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What is Physiotherapy?

Physiotherapy is a non-invasive form of therapy which is carried out by a trained therapist. It is used to assist the natural healing of the body, it relieves pain and assists mobility; it is not a miracle cure. Treatment may include manual techniques like massage and stretching to the use of therapeutic equipment or remedial exercises or a combination of all. Animals are unique so therefore they need a bespoke program.

What are the signs that indicate the use of Physiotherapy?

  • Stiffness in getting up and down
  • Stiffness after rest
  • Difficulty jumping up or down
  • Increased resting periods or reduction in exercise
  • Behaviour changes
  • Pre/Post surgical intervention
  • Athlete animals
  • General checkup (MOT)
Physiotherapy can be used for a range of issues from injury or illness, rehabilitation post surgery to mobility issues and body conditioning for the athlete animal.

Is the treatment covered by insurance?

Most insurance companies will cover Veterinary Physiotherapy. Please contact your insurance provider directly to find out if your policy covers Physiotherapy. Payment is required at the time of treatment and should be claimed back via the insurance company.

Why do I require Veterinary referral?

Under the Veterinary Surgeons Act 1966 all therapists require a referral from a qualified and registered Veterinary Surgeon.

Download Referral Form

How to book an appointment?

Please contact Boddie Purrfect – see contacts page. It is a legal requirement that all therapists must obtain a Veterinary referral and consent for Physiotherapy. A referral form can be downloaded below or sent directly to you or your Veterinary Surgeon.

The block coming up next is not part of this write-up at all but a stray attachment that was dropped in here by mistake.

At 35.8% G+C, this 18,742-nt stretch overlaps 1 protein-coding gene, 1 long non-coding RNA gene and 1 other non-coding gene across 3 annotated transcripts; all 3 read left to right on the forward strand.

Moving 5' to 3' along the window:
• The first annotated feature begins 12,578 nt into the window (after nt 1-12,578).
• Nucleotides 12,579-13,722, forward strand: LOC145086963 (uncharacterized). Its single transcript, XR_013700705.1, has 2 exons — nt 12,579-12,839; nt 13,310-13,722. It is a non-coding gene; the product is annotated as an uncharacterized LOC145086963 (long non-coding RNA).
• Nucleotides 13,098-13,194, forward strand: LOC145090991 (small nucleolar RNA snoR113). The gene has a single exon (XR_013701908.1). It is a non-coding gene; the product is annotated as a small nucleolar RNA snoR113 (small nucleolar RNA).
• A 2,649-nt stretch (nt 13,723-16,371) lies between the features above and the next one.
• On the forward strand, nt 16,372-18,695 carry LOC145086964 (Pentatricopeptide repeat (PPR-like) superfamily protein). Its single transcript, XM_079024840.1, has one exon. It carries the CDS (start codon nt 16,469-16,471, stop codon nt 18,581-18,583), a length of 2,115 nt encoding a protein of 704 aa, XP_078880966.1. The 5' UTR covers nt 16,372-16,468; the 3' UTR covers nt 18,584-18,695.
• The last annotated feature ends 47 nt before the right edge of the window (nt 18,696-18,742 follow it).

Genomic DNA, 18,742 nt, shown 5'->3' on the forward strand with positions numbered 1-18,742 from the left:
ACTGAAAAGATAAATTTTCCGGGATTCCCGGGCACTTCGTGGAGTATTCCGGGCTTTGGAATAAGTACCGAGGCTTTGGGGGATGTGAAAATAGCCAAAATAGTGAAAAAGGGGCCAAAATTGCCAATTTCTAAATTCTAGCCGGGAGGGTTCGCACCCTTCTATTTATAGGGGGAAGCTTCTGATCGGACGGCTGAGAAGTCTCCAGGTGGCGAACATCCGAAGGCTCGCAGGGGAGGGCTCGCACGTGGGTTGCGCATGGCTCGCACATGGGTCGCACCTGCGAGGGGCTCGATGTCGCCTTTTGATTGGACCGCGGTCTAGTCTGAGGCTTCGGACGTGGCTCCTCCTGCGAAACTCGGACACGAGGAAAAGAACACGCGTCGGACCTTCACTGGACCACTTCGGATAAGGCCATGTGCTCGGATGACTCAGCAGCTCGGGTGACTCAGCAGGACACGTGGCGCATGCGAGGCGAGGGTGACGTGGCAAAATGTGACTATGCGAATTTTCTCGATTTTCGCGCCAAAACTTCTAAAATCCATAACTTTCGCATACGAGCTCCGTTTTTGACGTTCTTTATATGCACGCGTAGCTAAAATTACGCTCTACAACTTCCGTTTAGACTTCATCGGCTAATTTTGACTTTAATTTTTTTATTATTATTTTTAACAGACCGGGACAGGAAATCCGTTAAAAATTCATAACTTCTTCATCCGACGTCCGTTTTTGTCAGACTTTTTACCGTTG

Download Referral Form

What should I expect from a session?

Every animal is unique and therefore requires a bespoke program. A full history is required along with a clinical examination and biomechanical analysis.

It is important to establish the owners expectations and for the therapist to bond with both owner and animal. For the initial consult, please allow up to 60 minutes and 30–45 minutes for follow up appointments. Often 'homework' is set, this assists with healing, meaning treatment is more effective and includes the owner as part of the animal’s recovery.

How many sessions are required?

This is a very difficult question to answer as it depends on the problem. Every animal is an individual and Physiotherapy looks at the body as a whole not just an injured limb. On a whole I recommend 4-6 sessions, sometimes it may just be 1 or 2.

As a registered Veterinary Nurse, can you do other treatments?

Under the Veterinary Surgeons act of 1966, an RVN could carry out certain treatments if under the Veterinary Surgeons instruction; however it is important for the therapist to maintain the animals trust so they are relaxed. In these cases the therapist may be more inclined to refer to another Veterinary colleague. Often there is not enough time to go in-depth about topics such as weight control.